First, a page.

Proper 19B, September 16th
Last week seemed so easy, this week oh so complicated. Last week was almost fun, wasn’t it? Jesus heals a deaf mute by sticking his fingers in his ears, spitting, grabbing his tongue, saying “ephphatha” and that was that. This week, it’s messy, it’s complicated, involving demon possession and the failure of the disciples and unbelief.
The boy has been like this since childhood. He has seizures in which he foams at the mouth and goes rigid; he frequently falls into fire and water. The man had brought his boy to Jesus‘ disciples while He and Peter, James, and John were gone, but they couldn’t do anything. So here’s this desperate man, his demon-possessed son, nine disciples who are looking like losers, a bunch of religious wonks arguing in the middle of a crowd. Messy.
And Jesus isn’t too happy either. “O faithless generation, how long am I to be with you? How long am I to bear with you?” In other words, “How long to I have to put up with this unbelief?” And he orders the father to bring the boy to Him, and immediately the demon throws him into a convulsion. And the man in desperation cries out, “If you can do anything at all have compassion and help us.” And Jesus snaps at the man, “If you can! All things are possible for one who believes!”
Jesus is not angry with the boy or his father. We need to be clear on that. He’s angry at the devil and his demons and the chaos they cause. He’s angry at the scribes for whom this is just another opportunity to argue against God’s Word. He’s angry at the unbelief that seems to hang like a cloud over this whole episodes – the clueless disciples, the uncertain father, the crowds. Just how many miracles does He have to do before people will believe? For every miracle in one city, there is unbelief in the next city.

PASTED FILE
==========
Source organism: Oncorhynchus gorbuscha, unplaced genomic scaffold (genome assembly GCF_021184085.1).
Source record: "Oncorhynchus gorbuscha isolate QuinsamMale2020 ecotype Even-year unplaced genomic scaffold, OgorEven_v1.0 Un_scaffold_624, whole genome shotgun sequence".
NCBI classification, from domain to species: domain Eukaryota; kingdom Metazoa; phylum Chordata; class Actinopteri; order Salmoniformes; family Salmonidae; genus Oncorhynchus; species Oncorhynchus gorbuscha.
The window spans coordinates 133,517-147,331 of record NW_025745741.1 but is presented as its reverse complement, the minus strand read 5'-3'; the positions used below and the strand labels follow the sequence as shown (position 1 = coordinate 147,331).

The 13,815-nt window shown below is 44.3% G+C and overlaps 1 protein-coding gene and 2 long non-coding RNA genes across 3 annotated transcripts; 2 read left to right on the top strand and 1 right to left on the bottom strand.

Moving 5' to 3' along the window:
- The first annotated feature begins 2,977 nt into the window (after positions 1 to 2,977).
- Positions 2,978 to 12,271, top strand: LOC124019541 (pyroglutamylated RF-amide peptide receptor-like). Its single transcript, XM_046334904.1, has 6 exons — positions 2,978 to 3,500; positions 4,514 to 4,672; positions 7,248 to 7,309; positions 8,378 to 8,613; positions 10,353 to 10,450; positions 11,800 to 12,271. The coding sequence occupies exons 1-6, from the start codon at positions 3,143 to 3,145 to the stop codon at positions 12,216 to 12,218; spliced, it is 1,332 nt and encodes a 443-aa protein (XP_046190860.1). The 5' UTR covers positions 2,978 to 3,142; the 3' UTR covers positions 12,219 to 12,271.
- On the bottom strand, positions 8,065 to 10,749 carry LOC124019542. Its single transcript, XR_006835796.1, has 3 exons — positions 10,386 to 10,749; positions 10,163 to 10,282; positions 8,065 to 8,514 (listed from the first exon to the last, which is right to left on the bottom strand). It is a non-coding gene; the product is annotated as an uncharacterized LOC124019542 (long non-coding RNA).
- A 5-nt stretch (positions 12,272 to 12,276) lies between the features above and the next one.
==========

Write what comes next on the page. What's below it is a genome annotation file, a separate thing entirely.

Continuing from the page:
And there’s the point. Miracles don’t create faith, they just create a market for more miracles, and when the miracles stop, the people stop believing and take their business elsewhere. Isn’t that the way it goes? If you don’t get what you want, you shop around until you do. If Jesus and His crew can’t take care of the problem, well maybe we best look for someone else.
“All things are possible for one who believes,” Jesus says to the man. It’s not “if you can” but “if you are willing.” God can do anything He wants. That’s not the issue. The only issue is if He’s willing. The man should have said, “If you are willing, have compassion on us,” just as we pray “thy will be done” because we don’t know what God’s will is for any particular circumstance other than our salvation. But it’s not a matter of whether Jesus can do something, but only if He is willing to do something. And faith is open to all possibilities.
Now we hear some honest faith talk. Lord, I believe; keep helping my unbelieving!
You can’t say it any better than this. This is no self-justifying, self-referencing “faith” or accomplishments. This is the real deal. This is how faith sounds – I believe Lord, and only you, the author of my faith, can deal with my unbelief.
Faith is not something to boast about. It’s not even something for us to talk about. You hear it far too often. “Oh, she has such great faith.” Or, “I have my faith.” The truth be told, we are a mixed bag of great faith and great unbelief. And when things get really messy and complicated and downright demonic, that’s when even the greatest faith wavers and doubts settle in and we find ourselves wondering, “Can Jesus do it or is this too great for Him?”
We do wrestle with the devil and our sinful nature after grace is received – after faith in Christ is given. That’s when the ongoing struggle takes place. This wrestling goes on in childhood – in teen and college years – in married and working years – in retirement – in every stage of life! It is often intensely fierce on one’s deathbed.